Visiting scholar in the practice of journalism at Georgetown University’s School of Continuing Studies, leading the Pearl Project, a faculty-student investigation into the murder of Wall Street Journal reporter Daniel Pearl (as of August 2007). Mr. Pearl was staying at her home in Karachi, Pakistan, in 2002 when he was kidnapped.
· Reporter for the Wall Street Journal for 15 years:
· Interned at the paper’s San Francisco bureau in 1988
· Staff reporter in Journal’s Chicago bureau at age of 23, reporting on the commodity’s market and later on the airline industry.
· Moved to their Washington bureau in 1992 where she covered the Transportation Department and international trade, reporting on the nexus between corporations, politics and lobbying.
· Moved to their New York bureau in 1997 for the launch of the newspaper’s Weekend section, covering travel.
· After Sept. 11, 2001, while on leave from the Journal, she became a correspondent for Salon magazine, reporting in Pakistan, & earned an Online Journalists Award for feature reporting for her dispatches.
· In 2003, she challenged rules at her mosque in Morgantown, WV that required women enter through a back door and pray in a secluded balcony. She was put on trial at her mosque to be banished. On March 1, 2005, she posted on the doors of her mosque in Morgantown "99 Precepts for Opening Hearts, Minds and Doors in the Muslim World."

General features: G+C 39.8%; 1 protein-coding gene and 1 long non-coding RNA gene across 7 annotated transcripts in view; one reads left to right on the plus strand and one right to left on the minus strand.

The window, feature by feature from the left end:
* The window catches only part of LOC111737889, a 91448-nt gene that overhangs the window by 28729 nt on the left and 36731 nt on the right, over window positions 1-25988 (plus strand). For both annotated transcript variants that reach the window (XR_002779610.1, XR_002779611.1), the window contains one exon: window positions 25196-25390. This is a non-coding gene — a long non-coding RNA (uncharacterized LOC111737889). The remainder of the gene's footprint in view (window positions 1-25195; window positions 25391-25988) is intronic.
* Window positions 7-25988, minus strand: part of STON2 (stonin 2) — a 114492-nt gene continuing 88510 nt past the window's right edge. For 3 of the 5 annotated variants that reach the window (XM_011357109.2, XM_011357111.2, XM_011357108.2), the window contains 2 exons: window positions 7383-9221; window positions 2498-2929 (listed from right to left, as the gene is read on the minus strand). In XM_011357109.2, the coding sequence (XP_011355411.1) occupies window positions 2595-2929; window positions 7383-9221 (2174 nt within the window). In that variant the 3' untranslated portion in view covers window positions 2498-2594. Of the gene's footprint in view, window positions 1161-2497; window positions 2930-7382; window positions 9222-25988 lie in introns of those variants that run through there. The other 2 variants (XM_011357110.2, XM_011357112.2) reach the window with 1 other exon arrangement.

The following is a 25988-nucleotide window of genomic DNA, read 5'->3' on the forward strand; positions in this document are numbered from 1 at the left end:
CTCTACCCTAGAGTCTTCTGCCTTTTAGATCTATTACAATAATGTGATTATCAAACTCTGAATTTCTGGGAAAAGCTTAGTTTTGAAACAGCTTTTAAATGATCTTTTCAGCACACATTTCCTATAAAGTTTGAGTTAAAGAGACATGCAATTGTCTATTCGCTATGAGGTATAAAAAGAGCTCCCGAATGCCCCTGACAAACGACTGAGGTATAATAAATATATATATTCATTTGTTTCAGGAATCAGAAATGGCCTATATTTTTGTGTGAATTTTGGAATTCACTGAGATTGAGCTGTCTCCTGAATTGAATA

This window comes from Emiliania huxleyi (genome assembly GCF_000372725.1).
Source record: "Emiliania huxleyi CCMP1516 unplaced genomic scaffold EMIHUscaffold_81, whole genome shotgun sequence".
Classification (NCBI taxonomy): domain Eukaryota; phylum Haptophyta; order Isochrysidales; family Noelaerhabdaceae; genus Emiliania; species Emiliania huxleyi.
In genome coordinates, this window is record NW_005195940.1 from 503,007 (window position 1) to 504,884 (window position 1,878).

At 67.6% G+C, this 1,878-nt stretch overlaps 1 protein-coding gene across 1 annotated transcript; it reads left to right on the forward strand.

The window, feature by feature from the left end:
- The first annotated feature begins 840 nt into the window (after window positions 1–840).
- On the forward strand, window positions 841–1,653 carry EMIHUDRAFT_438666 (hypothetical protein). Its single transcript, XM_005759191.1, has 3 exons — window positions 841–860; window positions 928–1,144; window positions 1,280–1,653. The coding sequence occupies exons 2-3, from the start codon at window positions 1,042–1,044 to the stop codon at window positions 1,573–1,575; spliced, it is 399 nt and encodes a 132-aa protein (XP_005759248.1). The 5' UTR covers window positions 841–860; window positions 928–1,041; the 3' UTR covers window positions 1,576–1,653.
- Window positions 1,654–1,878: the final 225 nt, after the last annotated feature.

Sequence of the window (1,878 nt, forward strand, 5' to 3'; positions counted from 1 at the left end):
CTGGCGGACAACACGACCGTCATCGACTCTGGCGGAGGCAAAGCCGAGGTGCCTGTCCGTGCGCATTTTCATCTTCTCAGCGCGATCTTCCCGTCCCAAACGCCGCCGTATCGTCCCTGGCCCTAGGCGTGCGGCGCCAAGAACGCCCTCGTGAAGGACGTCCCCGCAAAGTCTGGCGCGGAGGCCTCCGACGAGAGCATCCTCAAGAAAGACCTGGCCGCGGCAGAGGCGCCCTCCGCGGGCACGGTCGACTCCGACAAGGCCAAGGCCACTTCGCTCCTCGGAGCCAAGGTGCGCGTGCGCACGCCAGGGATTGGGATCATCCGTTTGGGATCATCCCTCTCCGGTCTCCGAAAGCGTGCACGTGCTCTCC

· Interned at Harper’s Magazine & States News Service, a regional wire service in Washington, D.C., and reported for Newsweek OnCampus, a college publication by Newsweek.
· Lead organizer of woman-led Muslim prayer in NYC on March 18, 2005.
· Visiting scholar at the Center for Investigative Journalism at Brandeis University and a Poynter Fellow at Yale University (2005)
· Co-founded with other Muslim women an organization, Muslims for Peace, www.muslimsforpeace.net. (Sept. 2006)
· Reporting fellowship from South Asian Journalists Association to report on a Muslim woman activist building a women’s mosque in India (Oct. 2006)
· Worked at Daily Athenaeum, the student newspaper at West Virginia U., interviewing visiting speakers from Abbie Hoffman to G. Gordon Liddy.
· As editor of her high school newspaper at Morgantown High School, she had an early appreciation for journalism.
Author of “Standing Alone: An American Woman’s Struggle for the Soul of Islam” & “Tantrika: Traveling the Road of Divine Love”
Bachelor’s in liberal sciences, West Virginia University in 1986; Master’s in international communications, American University in 1990.
Born in 1965 in Bombay, India, she came to the U.S. at the age of four not knowing any English. Raised in the foothills of West Virginia in Morgantown. She still lives there with her son Shibli.
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